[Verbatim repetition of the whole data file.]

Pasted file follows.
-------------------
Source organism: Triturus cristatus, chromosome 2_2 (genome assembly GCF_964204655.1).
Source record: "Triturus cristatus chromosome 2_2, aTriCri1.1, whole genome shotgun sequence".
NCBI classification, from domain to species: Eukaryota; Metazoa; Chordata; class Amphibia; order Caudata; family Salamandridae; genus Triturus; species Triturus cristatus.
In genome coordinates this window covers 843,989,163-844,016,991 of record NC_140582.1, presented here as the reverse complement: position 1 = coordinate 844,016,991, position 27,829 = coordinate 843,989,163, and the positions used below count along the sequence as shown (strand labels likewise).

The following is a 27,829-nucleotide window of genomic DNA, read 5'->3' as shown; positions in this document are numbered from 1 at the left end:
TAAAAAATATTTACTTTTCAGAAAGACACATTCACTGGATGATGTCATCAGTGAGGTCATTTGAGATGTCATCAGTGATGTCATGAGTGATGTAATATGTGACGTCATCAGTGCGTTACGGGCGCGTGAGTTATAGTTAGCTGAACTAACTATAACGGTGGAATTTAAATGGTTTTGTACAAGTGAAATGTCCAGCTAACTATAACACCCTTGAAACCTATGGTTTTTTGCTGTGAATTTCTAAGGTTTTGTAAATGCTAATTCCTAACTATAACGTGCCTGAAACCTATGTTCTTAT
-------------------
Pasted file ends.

Source organism: Triturus cristatus, chromosome 2_2 (genome assembly GCF_964204655.1).
Source record: "Triturus cristatus chromosome 2_2, aTriCri1.1, whole genome shotgun sequence".
NCBI classification, from domain to species: Eukaryota; Metazoa; Chordata; class Amphibia; order Caudata; family Salamandridae; genus Triturus; species Triturus cristatus.
In genome coordinates this window covers 843,989,163-844,016,991 of record NC_140582.1, presented here as the reverse complement: position 1 = coordinate 844,016,991, position 27,829 = coordinate 843,989,163, and the positions used below count along the sequence as shown (strand labels likewise).

The following is a 27,829-nucleotide window of genomic DNA, read 5'->3' as shown; positions in this document are numbered from 1 at the left end:
TAAAAAATATTTACTTTTCAGAAAGACACATTCACTGGATGATGTCATCAGTGAGGTCATTTGAGATGTCATCAGTGATGTCATGAGTGATGTAATATGTGACGTCATCAGTGCGTTACGGGCGCGTGAGTTATAGTTAGCTGAACTAACTATAACGGTGGAATTTAAATGGTTTTGTACAAGTGAAATGTCCAGCTAACTATAACACCCTTGAAACCTATGGTTTTTTGCTGTGAATTTCTAAGGTTTTGTAAATGCTAATTCCTAACTATAACGTGCCTGAAACCTATGTTCTTAT